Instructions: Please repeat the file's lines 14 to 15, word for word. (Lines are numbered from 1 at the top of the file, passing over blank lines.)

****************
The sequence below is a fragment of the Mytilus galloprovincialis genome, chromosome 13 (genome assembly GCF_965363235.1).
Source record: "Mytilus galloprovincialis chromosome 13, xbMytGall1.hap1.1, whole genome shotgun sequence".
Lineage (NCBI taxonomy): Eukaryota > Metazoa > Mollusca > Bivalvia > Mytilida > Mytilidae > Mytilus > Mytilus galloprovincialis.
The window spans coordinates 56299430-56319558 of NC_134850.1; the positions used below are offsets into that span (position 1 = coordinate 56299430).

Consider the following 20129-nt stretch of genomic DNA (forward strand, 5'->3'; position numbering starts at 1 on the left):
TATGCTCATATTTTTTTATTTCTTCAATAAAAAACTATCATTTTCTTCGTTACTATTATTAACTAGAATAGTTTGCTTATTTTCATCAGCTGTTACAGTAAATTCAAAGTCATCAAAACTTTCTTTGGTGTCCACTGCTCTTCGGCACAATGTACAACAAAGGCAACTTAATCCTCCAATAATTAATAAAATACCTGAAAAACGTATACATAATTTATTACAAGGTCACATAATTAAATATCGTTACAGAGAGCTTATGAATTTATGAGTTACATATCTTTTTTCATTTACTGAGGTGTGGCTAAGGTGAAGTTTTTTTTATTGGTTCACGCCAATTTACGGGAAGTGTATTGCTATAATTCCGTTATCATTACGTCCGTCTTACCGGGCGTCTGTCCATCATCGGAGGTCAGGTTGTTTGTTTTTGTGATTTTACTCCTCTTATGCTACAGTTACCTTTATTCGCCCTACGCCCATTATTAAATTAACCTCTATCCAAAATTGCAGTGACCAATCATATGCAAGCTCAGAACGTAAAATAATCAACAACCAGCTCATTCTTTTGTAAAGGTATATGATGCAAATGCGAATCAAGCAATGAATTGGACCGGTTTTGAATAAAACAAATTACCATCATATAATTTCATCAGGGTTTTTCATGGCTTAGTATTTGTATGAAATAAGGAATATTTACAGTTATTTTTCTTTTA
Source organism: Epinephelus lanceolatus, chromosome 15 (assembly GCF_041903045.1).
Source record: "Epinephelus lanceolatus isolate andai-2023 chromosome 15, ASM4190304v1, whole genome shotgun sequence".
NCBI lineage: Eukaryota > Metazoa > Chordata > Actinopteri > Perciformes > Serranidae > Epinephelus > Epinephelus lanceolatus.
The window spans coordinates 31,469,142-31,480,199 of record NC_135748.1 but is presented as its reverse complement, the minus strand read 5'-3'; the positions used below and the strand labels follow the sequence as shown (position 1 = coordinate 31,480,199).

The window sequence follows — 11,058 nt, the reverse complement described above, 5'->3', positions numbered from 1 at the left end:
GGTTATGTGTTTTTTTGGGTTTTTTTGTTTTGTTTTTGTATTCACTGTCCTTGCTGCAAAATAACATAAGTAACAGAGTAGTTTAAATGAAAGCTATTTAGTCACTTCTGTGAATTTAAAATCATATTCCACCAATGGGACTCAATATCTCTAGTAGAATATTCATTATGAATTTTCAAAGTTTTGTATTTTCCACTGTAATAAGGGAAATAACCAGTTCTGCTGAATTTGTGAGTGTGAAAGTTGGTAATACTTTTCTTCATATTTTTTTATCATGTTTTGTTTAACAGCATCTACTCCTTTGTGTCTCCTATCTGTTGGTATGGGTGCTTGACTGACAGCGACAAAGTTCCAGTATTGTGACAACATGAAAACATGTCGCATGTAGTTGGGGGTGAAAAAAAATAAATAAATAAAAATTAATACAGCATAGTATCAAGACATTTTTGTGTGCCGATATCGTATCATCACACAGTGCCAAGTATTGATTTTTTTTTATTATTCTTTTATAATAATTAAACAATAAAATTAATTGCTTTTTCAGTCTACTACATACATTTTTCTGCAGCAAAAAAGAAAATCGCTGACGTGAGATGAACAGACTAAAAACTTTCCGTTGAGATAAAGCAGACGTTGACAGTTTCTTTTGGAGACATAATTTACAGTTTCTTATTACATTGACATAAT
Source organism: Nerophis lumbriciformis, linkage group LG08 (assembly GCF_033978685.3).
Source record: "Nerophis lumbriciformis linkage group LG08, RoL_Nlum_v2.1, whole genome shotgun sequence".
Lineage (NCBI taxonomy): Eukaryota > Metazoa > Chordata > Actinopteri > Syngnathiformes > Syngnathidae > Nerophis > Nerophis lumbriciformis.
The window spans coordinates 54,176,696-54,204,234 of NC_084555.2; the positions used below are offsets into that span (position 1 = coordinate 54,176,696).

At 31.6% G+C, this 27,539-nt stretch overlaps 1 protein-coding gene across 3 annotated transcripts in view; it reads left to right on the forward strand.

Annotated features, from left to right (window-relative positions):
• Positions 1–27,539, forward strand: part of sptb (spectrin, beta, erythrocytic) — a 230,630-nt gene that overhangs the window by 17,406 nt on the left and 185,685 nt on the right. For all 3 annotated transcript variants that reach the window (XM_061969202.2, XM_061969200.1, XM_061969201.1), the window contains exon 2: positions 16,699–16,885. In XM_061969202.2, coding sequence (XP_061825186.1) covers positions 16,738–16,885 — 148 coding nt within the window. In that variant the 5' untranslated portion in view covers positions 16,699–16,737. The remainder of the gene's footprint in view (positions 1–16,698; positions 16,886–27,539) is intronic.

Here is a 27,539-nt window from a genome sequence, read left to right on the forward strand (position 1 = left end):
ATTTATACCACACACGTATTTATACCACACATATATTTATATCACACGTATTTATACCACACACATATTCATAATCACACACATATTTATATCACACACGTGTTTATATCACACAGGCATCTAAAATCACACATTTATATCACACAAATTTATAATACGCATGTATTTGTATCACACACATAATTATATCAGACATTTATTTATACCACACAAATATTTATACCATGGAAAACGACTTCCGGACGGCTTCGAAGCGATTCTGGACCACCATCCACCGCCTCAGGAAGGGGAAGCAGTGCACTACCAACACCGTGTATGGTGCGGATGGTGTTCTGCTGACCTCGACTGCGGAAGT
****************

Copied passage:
Source record: "Nerophis lumbriciformis linkage group LG08, RoL_Nlum_v2.1, whole genome shotgun sequence".
Lineage (NCBI taxonomy): Eukaryota > Metazoa > Chordata > Actinopteri > Syngnathiformes > Syngnathidae > Nerophis > Nerophis lumbriciformis.